Speaking at the Tiaca air cargo forum, Delta CEO Richard Anderson had explained his company’s decision to buy an oil refinery was to give the airline more control over its fuel costs. “Oil is 40% of our cost structure,” he said. “We can’t tell ourselves that we can’t control that. We treat 100% of our costs as controllable.”
But is any element of that control passed on to the customer?
The shipper responds: “He is going to control his costs, he’s got to make a profit from a more efficient environment. Good for him. We want the airlines to be healthy. We want market-based rates. But we don’t want to see airlines making money out of our fuel costs – that should come from the freight rate. We want to get bad behaviour out of the marketplace. We are just trying to get some simplicity into the process.
He added: “For us the rate is secondary to service – clearly, they have to be competitive, but we don’t necessarily want the lowest cost provider. We are willing to pay a 5% to 10% premium.”
Another major shipper, attending the Tiaca event, told The Loadstar that he had come to see if he could forge better relations with the airlines. “We don’t seem to have enough dealings with them, and I want to know them better.”
The director of transport summed up his message to the airlines: “Come and see us. You are not aggressive enough. Get off your arses and come and talk to us.”
He added: “I am not down on the airlines – I don’t know why they don’t come, perhaps there is something I don’t understand about their business. So we need some transparency, so we can understand each other’s businesses.”
The airlines’ reluctance to talk to their customers may stem in part from the disastrous 1990s affair of a European carrier that wanted to engage with shippers directly. But nearly 20 years later, it is clearly time to move on. The shipping lines certainly have.
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Comment on this article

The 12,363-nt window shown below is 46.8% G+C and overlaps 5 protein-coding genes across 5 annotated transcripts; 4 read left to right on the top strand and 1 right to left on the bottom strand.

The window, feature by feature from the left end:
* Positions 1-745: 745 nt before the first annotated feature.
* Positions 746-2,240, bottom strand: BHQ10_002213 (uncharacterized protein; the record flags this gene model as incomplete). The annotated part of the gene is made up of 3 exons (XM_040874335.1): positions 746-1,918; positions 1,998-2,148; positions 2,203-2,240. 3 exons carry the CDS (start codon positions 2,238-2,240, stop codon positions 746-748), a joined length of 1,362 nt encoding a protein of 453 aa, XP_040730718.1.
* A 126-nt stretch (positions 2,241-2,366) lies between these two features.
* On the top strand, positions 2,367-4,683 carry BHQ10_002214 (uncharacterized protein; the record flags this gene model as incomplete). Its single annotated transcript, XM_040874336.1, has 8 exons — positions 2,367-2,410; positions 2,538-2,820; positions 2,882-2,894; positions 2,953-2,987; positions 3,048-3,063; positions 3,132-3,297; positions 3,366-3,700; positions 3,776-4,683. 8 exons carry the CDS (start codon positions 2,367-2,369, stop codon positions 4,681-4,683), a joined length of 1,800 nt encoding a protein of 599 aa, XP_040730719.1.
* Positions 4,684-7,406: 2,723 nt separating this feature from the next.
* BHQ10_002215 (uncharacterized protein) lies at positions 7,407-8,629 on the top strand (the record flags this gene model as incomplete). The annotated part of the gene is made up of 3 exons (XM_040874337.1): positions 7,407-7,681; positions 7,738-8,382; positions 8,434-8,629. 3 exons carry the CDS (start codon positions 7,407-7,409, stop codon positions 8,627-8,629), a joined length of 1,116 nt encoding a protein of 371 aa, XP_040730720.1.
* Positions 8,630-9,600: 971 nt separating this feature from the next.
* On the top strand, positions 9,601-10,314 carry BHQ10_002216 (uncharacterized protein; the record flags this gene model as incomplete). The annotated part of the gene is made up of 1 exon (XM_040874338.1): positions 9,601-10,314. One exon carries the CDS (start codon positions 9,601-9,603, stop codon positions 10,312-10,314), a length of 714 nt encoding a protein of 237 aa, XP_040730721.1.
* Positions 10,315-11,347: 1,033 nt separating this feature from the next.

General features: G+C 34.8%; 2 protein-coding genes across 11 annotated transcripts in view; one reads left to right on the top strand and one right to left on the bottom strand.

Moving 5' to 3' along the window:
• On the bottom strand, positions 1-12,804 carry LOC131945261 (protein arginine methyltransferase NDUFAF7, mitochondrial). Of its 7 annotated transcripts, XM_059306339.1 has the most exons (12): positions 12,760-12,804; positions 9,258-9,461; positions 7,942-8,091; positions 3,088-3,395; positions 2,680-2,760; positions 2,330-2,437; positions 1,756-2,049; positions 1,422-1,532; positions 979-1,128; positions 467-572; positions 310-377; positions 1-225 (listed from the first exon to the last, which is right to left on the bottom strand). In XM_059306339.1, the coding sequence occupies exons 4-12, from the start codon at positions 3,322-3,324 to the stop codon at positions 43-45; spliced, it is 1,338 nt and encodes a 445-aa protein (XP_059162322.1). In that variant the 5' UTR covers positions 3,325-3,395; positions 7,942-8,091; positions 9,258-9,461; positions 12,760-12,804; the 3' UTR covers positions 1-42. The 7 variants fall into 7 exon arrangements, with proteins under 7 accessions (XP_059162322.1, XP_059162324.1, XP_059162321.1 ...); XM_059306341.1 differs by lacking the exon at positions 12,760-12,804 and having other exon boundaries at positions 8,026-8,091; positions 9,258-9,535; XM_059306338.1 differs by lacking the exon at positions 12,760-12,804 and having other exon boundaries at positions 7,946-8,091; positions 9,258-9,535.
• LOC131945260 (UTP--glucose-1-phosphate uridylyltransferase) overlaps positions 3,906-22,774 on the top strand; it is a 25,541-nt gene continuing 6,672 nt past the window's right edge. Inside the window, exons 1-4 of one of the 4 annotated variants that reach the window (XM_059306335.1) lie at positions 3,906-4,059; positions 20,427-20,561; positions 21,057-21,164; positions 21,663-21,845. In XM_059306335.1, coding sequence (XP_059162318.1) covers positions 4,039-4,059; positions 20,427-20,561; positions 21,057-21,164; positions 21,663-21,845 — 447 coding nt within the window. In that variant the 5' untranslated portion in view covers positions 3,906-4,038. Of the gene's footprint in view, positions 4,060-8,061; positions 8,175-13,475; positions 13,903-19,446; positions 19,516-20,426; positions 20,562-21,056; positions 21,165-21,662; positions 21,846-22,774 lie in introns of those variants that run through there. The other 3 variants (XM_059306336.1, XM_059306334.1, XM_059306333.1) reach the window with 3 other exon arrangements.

Peter WalterOctober 04, 2012 at 11:38 am
I would have thought the answer is quite obvious (why airlines will not deal with shippers) 1. Forwarders control 99 percent of the market 2. Carriers have tried and failed to by pass forwarders numerous times. 3. The vast majority of airlines are not able to offer all the add on services an average shippers will need.4. Any carrier brave enough to by pass forwarders will be instantly penalized.
5. For most carriers air cargo is not core business
Alex LennaneOctober 04, 2012 at 12:06 pm
But there is no question of bypassing the forwarders. This is simply about forming relationships between shipper and carrier – not the booking itself.
David WoodwardOctober 04, 2012 at 2:56 pm
We applaud the sentiment of this Shipper and would dearly liked to be involved in more direct relationships with the ultimate customer , as long as it is done on a tripartheid basis with the shippers chosen Forwarder. Where we are included in such relationships it has been very successful and resulted in better understanding and a smoother flow of business. The reason they are not more common is mainly down to a resource issue in finding the ultimate customer (volume of Exporters to Forwarders) combined with lack of invitations from the Shippers/Forwarders. The Shippers needs to reach out to the airlines and invite them to sit down with their Forwarder , it really is beneficial for all parties !